aurorean

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English[edit]

Etymology[edit]

Either the Latin aurōre(us) + the English -an or formed from the two English elements auror(a) +‎ -ean.

Pronunciation[edit]

Adjective[edit]

aurorean (comparative more aurorean, superlative most aurorean)

  1. Belonging to the dawn, or resembling it in brilliant hue.
    • 1819, John Keats, “Ode to Psyche”,[source] lines 20–23:
      At tender eye-dawn of aurorean love: // The winged boy I knew; // But who wast thou, O happy, happy dove? // His Psyche true!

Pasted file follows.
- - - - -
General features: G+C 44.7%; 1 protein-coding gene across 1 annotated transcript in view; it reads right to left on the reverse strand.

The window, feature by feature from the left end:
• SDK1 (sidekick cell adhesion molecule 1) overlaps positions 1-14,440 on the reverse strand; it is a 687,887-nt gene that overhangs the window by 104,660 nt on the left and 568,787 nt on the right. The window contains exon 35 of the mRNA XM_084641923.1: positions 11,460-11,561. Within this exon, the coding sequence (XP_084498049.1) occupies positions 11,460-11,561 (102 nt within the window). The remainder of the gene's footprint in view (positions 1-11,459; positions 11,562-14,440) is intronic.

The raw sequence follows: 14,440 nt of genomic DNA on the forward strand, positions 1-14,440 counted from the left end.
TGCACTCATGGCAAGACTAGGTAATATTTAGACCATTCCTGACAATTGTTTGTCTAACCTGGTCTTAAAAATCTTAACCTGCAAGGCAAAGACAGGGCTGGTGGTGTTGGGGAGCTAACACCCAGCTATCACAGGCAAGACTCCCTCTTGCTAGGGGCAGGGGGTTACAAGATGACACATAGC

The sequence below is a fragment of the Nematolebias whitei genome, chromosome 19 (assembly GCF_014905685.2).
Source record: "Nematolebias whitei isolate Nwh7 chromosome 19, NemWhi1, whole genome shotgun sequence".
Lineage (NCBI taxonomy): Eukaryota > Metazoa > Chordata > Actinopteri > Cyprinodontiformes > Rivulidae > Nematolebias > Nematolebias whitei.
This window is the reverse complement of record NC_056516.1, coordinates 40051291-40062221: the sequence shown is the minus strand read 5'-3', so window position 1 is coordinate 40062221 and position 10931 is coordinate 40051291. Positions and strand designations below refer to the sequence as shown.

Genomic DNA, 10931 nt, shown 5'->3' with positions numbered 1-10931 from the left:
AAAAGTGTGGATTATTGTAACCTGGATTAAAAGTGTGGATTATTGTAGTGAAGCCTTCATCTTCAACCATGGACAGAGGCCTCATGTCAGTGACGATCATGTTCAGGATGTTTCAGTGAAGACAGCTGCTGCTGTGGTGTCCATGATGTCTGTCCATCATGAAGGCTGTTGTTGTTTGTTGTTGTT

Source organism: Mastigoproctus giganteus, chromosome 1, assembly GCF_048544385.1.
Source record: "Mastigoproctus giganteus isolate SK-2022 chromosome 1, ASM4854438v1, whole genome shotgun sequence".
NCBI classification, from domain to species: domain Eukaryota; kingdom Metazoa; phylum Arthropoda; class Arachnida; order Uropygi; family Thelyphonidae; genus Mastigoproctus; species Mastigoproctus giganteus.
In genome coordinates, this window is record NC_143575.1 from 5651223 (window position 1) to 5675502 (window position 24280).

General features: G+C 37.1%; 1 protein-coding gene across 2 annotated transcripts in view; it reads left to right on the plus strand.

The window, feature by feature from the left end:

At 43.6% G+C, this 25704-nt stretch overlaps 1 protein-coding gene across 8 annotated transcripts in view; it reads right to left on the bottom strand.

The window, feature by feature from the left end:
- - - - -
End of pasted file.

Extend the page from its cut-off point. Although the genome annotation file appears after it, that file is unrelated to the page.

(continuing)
• 1860, Owen Meredith, “Lucile”, part II, canto v, § xv,[source] lines 7–11:
      […] There, hover’d in light, // That image aloft, o’er the shapeless and bright // And Aurorean clouds, which themselves seem’d to be // Brilliant fragments of that golden world, wherein he // Had once dwelt, a native!
    • 1880, Algernon Charles Swinburne, “Birthday Ode”,[source] lines 337–342:
      From dawn of man and woman twain and one, // When the earliest dews impearled // The front of all the world // Ringed with aurorean aureole of the sun, // To days that saw Christ’s tears and hallowing breath // Put life for love’s sake in the lips of death.

Translations[edit]

References[edit]

  • NED I (A–B; 1st ed., 1888), § 1 (A), page 567/3, “Aurorean, a.